Born in Germany, at Rodalben in der Pfalz; 1/9/26
Mount Olive Cemetery, Solon, Ohio
Aufbau 7/6/45
Over The Front – Summer, 2000
American Jews in World War Two – 124

Killed (Non-Battle)

Landau, Mary M., PFC, A-207742
Mr. Louis Landau (father), Miss Renee Landau (sister), 559 Glenmore Ave., Brooklyn, N.Y.
Born 12/13/06
Jefferson Barracks National Cemetery, St. Louis, Mo. – Section 70, Grave 16187-89; Buried 6/29/59
News Item 6/10/45
American Jews in World War Two – 370

, Belle G., Sgt., A-116702

Mr. David Naimer (father), 136 East 208th St., Bronx, N.Y.; Gus, Harry, and Jack (brothers)
Born 10/31/11
Jefferson Barracks National Cemetery, St. Louis, Mo. – Section 70, Grave 16187-89; Buried 6/29/59
News Item 6/10/45
American Jews in World War Two – Not listed

Mary Landau and Belle Naimer were two among the twenty-three crew and passengers who were killed in the loss of a 317th Troop Carrier Group C-47 (41-23952; “Gremlin Special / Guinea Gopher“) during a sight-seeing flight over the Balim Valley of Central New Guinea.  Caught in a down-draft, the aircraft, piloted by Colonel Peter Prossen, crashed, leaving only five survivors.  Of the five, PFC Eleanor Hanna and S/Sgt Laura Besley died of their wounds the next day.  The three eventual survivors, T/Sgt. Kenneth Decker, Cpl. Margaret J. Hastings, 1 Lt. John S. McColum were rescued 47 days late through extraordinary efforts by the Army Air Force and Filipino paratroopers, who evacuated the survivors by glider.  The loss of the plane is covered by MACR 14697.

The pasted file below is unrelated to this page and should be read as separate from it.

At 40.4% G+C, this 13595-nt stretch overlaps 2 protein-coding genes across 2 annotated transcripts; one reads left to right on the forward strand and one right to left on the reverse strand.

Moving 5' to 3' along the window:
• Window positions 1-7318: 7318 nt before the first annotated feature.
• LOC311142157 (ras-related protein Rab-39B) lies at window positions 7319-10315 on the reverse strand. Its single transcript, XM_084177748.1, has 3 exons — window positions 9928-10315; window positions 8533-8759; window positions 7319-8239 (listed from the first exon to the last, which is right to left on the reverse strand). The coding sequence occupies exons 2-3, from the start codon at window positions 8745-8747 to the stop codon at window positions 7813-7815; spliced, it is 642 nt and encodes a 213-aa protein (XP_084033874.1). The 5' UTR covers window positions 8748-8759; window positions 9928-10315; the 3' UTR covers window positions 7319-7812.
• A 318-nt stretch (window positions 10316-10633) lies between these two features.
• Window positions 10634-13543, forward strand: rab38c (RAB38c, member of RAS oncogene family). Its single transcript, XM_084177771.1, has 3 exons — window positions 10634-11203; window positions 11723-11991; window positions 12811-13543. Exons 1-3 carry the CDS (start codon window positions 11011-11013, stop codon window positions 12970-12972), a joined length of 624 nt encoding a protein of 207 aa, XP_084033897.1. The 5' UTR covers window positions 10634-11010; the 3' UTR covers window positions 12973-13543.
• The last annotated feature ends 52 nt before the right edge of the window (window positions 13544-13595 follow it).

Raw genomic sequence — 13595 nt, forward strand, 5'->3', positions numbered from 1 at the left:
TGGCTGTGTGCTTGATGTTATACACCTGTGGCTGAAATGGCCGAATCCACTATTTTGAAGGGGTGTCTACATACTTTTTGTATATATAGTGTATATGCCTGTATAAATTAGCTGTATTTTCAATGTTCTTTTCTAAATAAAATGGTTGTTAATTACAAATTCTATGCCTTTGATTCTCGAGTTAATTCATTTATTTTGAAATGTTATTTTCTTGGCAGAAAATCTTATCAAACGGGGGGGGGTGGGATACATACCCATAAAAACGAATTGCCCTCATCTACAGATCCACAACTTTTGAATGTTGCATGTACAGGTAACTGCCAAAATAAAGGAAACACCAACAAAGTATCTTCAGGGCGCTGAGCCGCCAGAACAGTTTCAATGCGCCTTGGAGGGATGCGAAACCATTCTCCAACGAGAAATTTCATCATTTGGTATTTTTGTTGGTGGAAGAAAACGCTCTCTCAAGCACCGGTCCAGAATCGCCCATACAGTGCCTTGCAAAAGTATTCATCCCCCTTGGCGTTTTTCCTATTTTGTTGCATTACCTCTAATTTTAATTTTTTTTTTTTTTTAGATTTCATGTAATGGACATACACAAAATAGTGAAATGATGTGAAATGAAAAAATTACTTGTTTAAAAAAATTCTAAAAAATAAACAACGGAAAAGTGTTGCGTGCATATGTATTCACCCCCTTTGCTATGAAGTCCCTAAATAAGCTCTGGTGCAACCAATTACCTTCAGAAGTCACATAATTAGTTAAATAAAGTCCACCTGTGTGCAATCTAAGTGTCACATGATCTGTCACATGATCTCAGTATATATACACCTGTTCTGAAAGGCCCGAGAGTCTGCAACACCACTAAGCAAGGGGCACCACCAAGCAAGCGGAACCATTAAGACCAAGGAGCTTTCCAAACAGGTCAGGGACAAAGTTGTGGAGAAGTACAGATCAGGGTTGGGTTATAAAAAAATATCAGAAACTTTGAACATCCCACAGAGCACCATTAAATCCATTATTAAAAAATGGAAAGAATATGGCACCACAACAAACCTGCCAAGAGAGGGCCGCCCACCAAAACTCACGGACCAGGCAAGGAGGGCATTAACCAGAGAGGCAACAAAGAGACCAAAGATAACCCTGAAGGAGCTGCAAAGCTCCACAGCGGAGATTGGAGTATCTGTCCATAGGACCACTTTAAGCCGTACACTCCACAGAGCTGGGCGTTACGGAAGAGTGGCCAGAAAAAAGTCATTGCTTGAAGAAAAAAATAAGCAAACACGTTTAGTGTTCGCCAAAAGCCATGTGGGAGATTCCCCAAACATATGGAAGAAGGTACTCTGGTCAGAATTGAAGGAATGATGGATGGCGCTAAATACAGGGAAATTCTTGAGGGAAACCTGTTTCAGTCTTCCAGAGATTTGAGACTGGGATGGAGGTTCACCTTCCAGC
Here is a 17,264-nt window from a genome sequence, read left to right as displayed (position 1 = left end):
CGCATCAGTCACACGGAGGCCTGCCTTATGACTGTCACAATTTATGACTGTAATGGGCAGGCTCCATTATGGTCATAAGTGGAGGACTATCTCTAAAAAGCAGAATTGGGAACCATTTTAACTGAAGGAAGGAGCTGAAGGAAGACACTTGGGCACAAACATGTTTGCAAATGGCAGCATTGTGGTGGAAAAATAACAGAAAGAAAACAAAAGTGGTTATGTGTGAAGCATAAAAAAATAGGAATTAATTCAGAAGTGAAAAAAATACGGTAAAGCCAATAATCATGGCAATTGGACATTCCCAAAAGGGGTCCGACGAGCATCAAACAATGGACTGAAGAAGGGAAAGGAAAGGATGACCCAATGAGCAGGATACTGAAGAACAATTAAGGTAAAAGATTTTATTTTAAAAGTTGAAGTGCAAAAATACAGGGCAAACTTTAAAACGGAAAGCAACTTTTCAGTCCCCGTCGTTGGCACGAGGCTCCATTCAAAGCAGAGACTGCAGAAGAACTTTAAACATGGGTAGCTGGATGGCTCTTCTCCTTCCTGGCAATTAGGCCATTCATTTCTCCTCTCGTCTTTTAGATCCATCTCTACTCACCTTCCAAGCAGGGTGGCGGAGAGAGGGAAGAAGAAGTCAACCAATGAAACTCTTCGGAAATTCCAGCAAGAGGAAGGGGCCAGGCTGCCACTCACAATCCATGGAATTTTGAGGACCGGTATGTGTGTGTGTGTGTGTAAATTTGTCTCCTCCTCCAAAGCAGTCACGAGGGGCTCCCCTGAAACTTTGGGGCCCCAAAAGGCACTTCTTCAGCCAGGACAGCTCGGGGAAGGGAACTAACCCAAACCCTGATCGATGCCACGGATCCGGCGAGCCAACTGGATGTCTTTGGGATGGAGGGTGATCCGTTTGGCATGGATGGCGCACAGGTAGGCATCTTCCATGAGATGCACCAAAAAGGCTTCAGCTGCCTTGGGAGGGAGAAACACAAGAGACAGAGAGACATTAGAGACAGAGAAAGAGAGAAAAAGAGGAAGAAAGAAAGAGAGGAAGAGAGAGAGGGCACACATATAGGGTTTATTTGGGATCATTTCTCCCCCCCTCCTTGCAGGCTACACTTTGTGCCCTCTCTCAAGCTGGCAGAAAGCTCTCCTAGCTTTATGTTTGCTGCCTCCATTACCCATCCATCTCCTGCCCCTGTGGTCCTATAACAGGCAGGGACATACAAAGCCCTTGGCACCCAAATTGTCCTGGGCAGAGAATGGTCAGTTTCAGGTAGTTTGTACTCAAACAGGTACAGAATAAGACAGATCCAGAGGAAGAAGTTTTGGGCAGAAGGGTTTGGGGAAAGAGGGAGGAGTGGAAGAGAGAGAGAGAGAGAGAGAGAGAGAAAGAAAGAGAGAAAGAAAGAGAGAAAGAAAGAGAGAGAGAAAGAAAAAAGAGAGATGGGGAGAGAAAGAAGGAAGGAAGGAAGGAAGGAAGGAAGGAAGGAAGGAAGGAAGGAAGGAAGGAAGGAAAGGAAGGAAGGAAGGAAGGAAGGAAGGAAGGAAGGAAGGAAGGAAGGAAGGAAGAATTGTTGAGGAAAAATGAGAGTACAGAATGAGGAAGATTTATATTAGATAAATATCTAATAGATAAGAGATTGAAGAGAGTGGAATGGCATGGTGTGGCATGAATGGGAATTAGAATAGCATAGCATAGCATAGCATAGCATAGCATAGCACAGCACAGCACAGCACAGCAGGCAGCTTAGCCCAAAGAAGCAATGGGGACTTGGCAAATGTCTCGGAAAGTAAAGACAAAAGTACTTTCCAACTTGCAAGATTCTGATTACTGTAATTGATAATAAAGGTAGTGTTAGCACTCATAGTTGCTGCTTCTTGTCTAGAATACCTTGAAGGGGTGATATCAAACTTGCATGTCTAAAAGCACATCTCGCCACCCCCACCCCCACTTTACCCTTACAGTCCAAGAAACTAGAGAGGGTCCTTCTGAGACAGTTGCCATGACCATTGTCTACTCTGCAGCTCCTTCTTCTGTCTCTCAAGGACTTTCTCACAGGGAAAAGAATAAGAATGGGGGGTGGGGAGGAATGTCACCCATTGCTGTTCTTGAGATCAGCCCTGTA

This compelling story received national news attention in June of 1945.  This was particularly so in New York State newspapers (Albany Times-Union, Binghamton Press, Brooklyn Eagle, New York Sun, and New York Post) probably because survivor Margaret Hastings was from Oswego.  Especially detailed was the story “Mystery Valley of Shangri-La Isolates Plane Crash Survivors”, filed by Associated Press reporter Dean Schedler, which was published in the Sun on June 8.  This two-page article provides a full list of crew and passengers, along with the towns and cities where their next-of-kin resided.

Both the Albany Times-Union and New York Sun specifically mentioned Belle Naimer, the Times-Union reporting (in an A.P. story):